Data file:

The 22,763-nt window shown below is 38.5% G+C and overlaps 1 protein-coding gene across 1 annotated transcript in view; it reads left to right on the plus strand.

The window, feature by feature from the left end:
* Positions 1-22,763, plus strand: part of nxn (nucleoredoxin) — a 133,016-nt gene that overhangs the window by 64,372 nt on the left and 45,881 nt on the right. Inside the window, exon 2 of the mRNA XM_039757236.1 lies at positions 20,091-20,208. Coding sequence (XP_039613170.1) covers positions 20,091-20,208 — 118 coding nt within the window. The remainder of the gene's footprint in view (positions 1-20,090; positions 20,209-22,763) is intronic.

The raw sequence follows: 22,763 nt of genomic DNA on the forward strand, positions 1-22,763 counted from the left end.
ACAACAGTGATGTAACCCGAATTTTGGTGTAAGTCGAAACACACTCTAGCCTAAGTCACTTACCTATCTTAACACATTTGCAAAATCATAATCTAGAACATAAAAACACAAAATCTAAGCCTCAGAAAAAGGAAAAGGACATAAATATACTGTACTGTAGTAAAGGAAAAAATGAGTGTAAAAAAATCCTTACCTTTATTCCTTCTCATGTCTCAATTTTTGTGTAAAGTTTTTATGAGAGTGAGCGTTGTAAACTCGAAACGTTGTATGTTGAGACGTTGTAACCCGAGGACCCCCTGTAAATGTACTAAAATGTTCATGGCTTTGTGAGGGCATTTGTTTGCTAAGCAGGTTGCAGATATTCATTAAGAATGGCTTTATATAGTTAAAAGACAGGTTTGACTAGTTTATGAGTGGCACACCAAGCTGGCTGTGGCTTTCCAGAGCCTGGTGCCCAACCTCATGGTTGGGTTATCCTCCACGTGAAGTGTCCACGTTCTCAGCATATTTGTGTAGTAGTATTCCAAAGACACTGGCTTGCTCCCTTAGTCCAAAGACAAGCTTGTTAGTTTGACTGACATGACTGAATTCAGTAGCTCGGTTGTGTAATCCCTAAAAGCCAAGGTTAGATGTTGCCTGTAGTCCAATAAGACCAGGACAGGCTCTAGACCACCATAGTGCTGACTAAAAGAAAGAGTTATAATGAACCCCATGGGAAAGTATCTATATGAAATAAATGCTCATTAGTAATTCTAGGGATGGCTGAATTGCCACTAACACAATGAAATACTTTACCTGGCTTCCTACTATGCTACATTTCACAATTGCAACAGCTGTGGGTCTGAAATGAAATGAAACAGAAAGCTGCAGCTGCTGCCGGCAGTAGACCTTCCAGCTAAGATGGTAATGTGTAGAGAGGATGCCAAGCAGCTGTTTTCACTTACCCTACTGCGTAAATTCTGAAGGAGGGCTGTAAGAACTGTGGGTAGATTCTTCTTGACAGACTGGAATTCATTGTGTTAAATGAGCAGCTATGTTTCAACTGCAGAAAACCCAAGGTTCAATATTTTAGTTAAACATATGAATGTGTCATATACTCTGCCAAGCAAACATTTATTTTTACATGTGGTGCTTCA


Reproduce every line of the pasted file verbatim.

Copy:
The 22,763-nt window shown below is 38.5% G+C and overlaps 1 protein-coding gene across 1 annotated transcript in view; it reads left to right on the plus strand.

The window, feature by feature from the left end:
* Positions 1-22,763, plus strand: part of nxn (nucleoredoxin) — a 133,016-nt gene that overhangs the window by 64,372 nt on the left and 45,881 nt on the right. Inside the window, exon 2 of the mRNA XM_039757236.1 lies at positions 20,091-20,208. Coding sequence (XP_039613170.1) covers positions 20,091-20,208 — 118 coding nt within the window. The remainder of the gene's footprint in view (positions 1-20,090; positions 20,209-22,763) is intronic.

The raw sequence follows: 22,763 nt of genomic DNA on the forward strand, positions 1-22,763 counted from the left end.
ACAACAGTGATGTAACCCGAATTTTGGTGTAAGTCGAAACACACTCTAGCCTAAGTCACTTACCTATCTTAACACATTTGCAAAATCATAATCTAGAACATAAAAACACAAAATCTAAGCCTCAGAAAAAGGAAAAGGACATAAATATACTGTACTGTAGTAAAGGAAAAAATGAGTGTAAAAAAATCCTTACCTTTATTCCTTCTCATGTCTCAATTTTTGTGTAAAGTTTTTATGAGAGTGAGCGTTGTAAACTCGAAACGTTGTATGTTGAGACGTTGTAACCCGAGGACCCCCTGTAAATGTACTAAAATGTTCATGGCTTTGTGAGGGCATTTGTTTGCTAAGCAGGTTGCAGATATTCATTAAGAATGGCTTTATATAGTTAAAAGACAGGTTTGACTAGTTTATGAGTGGCACACCAAGCTGGCTGTGGCTTTCCAGAGCCTGGTGCCCAACCTCATGGTTGGGTTATCCTCCACGTGAAGTGTCCACGTTCTCAGCATATTTGTGTAGTAGTATTCCAAAGACACTGGCTTGCTCCCTTAGTCCAAAGACAAGCTTGTTAGTTTGACTGACATGACTGAATTCAGTAGCTCGGTTGTGTAATCCCTAAAAGCCAAGGTTAGATGTTGCCTGTAGTCCAATAAGACCAGGACAGGCTCTAGACCACCATAGTGCTGACTAAAAGAAAGAGTTATAATGAACCCCATGGGAAAGTATCTATATGAAATAAATGCTCATTAGTAATTCTAGGGATGGCTGAATTGCCACTAACACAATGAAATACTTTACCTGGCTTCCTACTATGCTACATTTCACAATTGCAACAGCTGTGGGTCTGAAATGAAATGAAACAGAAAGCTGCAGCTGCTGCCGGCAGTAGACCTTCCAGCTAAGATGGTAATGTGTAGAGAGGATGCCAAGCAGCTGTTTTCACTTACCCTACTGCGTAAATTCTGAAGGAGGGCTGTAAGAACTGTGGGTAGATTCTTCTTGACAGACTGGAATTCATTGTGTTAAATGAGCAGCTATGTTTCAACTGCAGAAAACCCAAGGTTCAATATTTTAGTTAAACATATGAATGTGTCATATACTCTGCCAAGCAAACATTTATTTTTACATGTGGTGCTTCA